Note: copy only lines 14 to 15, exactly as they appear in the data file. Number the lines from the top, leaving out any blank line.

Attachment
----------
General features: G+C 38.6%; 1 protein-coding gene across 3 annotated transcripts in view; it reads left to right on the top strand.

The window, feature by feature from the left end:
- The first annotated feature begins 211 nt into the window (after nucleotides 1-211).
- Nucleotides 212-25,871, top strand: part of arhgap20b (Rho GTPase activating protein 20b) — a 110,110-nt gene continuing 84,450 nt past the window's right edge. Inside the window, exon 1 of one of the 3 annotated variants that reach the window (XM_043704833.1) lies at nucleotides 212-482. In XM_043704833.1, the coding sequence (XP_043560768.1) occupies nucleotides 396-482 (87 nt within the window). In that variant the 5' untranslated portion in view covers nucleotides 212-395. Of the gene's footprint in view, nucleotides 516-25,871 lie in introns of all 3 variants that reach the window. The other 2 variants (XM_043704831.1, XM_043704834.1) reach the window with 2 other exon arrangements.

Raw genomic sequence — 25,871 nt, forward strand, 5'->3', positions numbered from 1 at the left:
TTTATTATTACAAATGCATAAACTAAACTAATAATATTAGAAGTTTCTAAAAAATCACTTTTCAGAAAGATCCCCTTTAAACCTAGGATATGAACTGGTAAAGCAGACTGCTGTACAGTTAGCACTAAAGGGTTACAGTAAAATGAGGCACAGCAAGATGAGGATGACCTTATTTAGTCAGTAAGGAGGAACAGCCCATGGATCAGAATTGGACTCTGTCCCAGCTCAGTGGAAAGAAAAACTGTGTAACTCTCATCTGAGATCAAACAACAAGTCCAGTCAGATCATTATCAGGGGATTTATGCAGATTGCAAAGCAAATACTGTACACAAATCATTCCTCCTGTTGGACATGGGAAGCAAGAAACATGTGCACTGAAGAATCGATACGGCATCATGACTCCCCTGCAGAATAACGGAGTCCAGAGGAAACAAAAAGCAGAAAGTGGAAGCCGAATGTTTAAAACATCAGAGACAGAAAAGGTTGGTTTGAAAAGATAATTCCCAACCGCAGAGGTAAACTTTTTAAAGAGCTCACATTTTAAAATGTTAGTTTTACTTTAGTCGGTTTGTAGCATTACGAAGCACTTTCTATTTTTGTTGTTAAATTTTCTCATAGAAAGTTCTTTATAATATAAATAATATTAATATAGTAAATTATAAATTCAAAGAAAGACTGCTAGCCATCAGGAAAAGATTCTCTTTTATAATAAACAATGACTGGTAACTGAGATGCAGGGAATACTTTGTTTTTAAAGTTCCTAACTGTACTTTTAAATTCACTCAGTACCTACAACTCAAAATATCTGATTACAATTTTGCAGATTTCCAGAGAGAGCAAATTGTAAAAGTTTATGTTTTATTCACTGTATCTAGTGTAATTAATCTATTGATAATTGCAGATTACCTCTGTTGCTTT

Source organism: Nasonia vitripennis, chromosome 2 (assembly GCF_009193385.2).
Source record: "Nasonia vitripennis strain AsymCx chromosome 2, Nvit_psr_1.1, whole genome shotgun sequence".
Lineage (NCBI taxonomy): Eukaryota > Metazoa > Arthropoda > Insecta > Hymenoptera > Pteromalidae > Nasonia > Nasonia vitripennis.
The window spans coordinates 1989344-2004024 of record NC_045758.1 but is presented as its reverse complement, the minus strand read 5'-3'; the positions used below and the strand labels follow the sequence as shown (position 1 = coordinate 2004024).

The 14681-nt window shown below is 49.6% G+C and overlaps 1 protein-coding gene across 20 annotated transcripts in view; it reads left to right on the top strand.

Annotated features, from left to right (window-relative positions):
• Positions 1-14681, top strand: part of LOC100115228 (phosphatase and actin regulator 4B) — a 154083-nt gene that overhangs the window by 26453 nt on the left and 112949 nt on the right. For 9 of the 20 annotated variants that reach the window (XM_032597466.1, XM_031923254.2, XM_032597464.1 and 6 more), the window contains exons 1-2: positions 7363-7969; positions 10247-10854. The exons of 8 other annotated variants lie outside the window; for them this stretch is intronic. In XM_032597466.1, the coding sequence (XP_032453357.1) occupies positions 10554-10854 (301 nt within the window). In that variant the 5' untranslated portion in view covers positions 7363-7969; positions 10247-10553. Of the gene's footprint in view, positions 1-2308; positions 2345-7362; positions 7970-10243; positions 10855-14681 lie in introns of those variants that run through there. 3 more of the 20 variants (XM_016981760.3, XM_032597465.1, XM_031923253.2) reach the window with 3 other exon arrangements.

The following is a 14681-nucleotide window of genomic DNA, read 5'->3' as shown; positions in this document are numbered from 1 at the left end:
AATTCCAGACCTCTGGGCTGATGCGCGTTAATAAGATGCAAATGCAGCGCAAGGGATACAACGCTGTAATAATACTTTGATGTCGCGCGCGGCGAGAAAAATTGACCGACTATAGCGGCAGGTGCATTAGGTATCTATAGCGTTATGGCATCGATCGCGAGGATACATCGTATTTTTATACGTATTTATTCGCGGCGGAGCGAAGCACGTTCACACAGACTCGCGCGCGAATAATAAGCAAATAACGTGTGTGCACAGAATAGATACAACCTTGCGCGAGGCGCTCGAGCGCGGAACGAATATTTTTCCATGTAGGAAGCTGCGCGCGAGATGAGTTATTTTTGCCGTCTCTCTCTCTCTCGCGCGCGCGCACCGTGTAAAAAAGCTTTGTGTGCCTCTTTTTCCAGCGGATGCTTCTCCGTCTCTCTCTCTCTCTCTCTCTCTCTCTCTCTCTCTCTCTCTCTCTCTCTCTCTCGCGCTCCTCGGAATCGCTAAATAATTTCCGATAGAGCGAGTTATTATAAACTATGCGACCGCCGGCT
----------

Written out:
The following is a 14681-nucleotide window of genomic DNA, read 5'->3' as shown; positions in this document are numbered from 1 at the left end:
AATTCCAGACCTCTGGGCTGATGCGCGTTAATAAGATGCAAATGCAGCGCAAGGGATACAACGCTGTAATAATACTTTGATGTCGCGCGCGGCGAGAAAAATTGACCGACTATAGCGGCAGGTGCATTAGGTATCTATAGCGTTATGGCATCGATCGCGAGGATACATCGTATTTTTATACGTATTTATTCGCGGCGGAGCGAAGCACGTTCACACAGACTCGCGCGCGAATAATAAGCAAATAACGTGTGTGCACAGAATAGATACAACCTTGCGCGAGGCGCTCGAGCGCGGAACGAATATTTTTCCATGTAGGAAGCTGCGCGCGAGATGAGTTATTTTTGCCGTCTCTCTCTCTCTCGCGCGCGCGCACCGTGTAAAAAAGCTTTGTGTGCCTCTTTTTCCAGCGGATGCTTCTCCGTCTCTCTCTCTCTCTCTCTCTCTCTCTCTCTCTCTCTCTCTCTCTCTCTCTCTCGCGCTCCTCGGAATCGCTAAATAATTTCCGATAGAGCGAGTTATTATAAACTATGCGACCGCCGGCT